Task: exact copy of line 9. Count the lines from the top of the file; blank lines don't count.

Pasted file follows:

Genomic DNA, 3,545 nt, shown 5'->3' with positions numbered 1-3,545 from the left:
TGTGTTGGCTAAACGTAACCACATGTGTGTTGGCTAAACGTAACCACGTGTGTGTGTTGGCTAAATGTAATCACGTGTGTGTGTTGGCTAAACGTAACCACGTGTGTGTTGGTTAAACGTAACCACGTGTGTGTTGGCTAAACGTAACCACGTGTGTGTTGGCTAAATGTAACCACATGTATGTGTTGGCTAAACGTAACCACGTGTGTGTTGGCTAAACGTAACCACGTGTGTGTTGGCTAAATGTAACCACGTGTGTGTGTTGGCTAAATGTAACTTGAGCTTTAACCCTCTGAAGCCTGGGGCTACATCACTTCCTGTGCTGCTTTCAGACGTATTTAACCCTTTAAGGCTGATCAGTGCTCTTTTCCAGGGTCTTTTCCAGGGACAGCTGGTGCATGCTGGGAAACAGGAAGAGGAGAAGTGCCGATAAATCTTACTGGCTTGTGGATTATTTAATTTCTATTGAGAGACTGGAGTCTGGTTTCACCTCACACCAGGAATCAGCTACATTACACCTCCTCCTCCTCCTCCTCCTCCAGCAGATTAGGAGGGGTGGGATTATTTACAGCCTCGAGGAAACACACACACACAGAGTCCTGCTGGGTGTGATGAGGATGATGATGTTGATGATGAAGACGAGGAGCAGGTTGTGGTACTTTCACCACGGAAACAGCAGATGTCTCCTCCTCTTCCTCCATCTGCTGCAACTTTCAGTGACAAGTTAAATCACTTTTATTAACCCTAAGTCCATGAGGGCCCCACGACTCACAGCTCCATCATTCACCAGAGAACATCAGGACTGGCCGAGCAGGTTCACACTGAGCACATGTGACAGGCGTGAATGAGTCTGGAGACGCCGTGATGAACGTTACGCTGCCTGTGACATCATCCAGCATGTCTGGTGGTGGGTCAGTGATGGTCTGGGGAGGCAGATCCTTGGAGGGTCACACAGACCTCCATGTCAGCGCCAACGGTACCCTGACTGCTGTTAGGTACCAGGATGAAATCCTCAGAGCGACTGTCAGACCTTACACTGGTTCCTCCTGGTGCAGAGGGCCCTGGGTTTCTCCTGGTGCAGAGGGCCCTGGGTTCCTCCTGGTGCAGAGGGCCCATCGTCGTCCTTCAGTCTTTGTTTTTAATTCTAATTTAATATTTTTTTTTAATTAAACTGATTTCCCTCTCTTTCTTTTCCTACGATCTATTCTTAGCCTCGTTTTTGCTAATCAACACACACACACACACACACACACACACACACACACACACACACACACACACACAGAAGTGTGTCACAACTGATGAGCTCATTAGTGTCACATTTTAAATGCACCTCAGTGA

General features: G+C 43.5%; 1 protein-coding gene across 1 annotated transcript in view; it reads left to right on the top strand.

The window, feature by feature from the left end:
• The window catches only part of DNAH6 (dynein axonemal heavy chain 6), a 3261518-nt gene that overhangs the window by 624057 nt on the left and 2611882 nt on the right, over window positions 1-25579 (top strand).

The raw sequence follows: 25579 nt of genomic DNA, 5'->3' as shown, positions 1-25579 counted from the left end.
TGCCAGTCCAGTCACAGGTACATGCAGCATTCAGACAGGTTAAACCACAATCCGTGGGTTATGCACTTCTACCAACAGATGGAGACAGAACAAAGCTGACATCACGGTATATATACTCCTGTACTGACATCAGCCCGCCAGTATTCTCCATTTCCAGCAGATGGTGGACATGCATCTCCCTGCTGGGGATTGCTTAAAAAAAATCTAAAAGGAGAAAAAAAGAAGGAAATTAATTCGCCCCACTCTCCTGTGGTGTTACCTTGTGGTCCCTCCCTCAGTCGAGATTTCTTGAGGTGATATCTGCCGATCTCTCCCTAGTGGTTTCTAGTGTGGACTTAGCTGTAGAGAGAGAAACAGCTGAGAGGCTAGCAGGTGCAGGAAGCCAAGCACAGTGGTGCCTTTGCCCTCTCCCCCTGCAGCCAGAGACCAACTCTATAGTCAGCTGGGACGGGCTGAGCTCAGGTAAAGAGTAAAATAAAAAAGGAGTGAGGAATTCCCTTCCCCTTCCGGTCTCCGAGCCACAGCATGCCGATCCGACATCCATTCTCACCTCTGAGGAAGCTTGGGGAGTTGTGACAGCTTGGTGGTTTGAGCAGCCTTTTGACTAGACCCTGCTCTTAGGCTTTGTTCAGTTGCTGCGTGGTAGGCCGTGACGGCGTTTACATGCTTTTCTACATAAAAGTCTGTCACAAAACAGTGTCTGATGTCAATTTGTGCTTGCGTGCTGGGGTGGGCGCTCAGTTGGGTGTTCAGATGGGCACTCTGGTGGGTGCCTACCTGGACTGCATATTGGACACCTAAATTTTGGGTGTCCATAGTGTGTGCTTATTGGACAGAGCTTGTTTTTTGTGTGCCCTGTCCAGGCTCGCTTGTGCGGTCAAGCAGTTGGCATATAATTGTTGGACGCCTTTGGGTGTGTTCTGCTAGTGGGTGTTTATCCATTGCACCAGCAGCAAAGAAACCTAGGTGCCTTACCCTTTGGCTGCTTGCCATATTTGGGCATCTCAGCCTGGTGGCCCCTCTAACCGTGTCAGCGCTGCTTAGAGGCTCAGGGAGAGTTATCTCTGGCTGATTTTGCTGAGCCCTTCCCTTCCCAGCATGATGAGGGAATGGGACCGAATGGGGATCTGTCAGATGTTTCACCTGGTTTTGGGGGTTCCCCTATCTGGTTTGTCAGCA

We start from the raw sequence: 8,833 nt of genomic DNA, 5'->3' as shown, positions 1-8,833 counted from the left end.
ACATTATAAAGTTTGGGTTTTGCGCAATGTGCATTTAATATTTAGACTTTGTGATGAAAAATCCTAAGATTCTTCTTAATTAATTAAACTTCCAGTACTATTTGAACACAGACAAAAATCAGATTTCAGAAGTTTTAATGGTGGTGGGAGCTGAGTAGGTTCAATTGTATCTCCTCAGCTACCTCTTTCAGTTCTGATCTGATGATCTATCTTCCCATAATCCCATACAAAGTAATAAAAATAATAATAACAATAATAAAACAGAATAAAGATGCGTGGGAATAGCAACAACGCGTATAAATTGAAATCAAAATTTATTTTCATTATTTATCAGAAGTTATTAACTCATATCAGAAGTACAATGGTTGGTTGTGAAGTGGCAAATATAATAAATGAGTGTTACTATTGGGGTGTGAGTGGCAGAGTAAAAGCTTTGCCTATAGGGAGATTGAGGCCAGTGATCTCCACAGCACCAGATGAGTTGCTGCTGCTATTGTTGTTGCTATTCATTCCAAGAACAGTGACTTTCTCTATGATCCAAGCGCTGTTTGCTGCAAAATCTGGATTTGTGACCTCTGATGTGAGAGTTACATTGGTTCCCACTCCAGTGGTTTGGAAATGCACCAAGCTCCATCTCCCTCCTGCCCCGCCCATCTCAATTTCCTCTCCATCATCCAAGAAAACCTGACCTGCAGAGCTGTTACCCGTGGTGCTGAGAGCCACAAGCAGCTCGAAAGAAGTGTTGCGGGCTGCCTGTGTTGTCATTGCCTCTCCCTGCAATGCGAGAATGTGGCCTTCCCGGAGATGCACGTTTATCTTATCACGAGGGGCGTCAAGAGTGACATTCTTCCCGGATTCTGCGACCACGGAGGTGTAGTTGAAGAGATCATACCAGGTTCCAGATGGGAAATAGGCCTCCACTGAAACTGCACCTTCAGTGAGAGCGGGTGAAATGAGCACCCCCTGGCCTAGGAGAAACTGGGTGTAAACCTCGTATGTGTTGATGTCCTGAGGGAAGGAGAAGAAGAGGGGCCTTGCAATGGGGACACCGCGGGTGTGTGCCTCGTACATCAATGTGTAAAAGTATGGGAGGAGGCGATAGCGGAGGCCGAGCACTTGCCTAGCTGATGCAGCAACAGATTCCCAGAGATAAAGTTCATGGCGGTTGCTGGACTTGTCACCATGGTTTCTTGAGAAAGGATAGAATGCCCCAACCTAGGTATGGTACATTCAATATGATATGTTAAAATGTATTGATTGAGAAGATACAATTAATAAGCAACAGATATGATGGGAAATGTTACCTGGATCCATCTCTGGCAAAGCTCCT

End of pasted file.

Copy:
ACATTATAAAGTTTGGGTTTTGCGCAATGTGCATTTAATATTTAGACTTTGTGATGAAAAATCCTAAGATTCTTCTTAATTAATTAAACTTCCAGTACTATTTGAACACAGACAAAAATCAGATTTCAGAAGTTTTAATGGTGGTGGGAGCTGAGTAGGTTCAATTGTATCTCCTCAGCTACCTCTTTCAGTTCTGATCTGATGATCTATCTTCCCATAATCCCATACAAAGTAATAAAAATAATAATAACAATAATAAAACAGAATAAAGATGCGTGGGAATAGCAACAACGCGTATAAATTGAAATCAAAATTTATTTTCATTATTTATCAGAAGTTATTAACTCATATCAGAAGTACAATGGTTGGTTGTGAAGTGGCAAATATAATAAATGAGTGTTACTATTGGGGTGTGAGTGGCAGAGTAAAAGCTTTGCCTATAGGGAGATTGAGGCCAGTGATCTCCACAGCACCAGATGAGTTGCTGCTGCTATTGTTGTTGCTATTCATTCCAAGAACAGTGACTTTCTCTATGATCCAAGCGCTGTTTGCTGCAAAATCTGGATTTGTGACCTCTGATGTGAGAGTTACATTGGTTCCCACTCCAGTGGTTTGGAAATGCACCAAGCTCCATCTCCCTCCTGCCCCGCCCATCTCAATTTCCTCTCCATCATCCAAGAAAACCTGACCTGCAGAGCTGTTACCCGTGGTGCTGAGAGCCACAAGCAGCTCGAAAGAAGTGTTGCGGGCTGCCTGTGTTGTCATTGCCTCTCCCTGCAATGCGAGAATGTGGCCTTCCCGGAGATGCACGTTTATCTTATCACGAGGGGCGTCAAGAGTGACATTCTTCCCGGATTCTGCGACCACGGAGGTGTAGTTGAAGAGATCATACCAGGTTCCAGATGGGAAATAGGCCTCCACTGAAACTGCACCTTCAGTGAGAGCGGGTGAAATGAGCACCCCCTGGCCTAGGAGAAACTGGGTGTAAACCTCGTATGTGTTGATGTCCTGAGGGAAGGAGAAGAAGAGGGGCCTTGCAATGGGGACACCGCGGGTGTGTGCCTCGTACATCAATGTGTAAAAGTATGGGAGGAGGCGATAGCGGAGGCCGAGCACTTGCCTAGCTGATGCAGCAACAGATTCCCAGAGATAAAGTTCATGGCGGTTGCTGGACTTGTCACCATGGTTTCTTGAGAAAGGATAGAATGCCCCAACCTAGGTATGGTACATTCAATATGATATGTTAAAATGTATTGATTGAGAAGATACAATTAATAAGCAACAGATATGATGGGAAATGTTACCTGGATCCATCTCTGGCAAAGCTCCT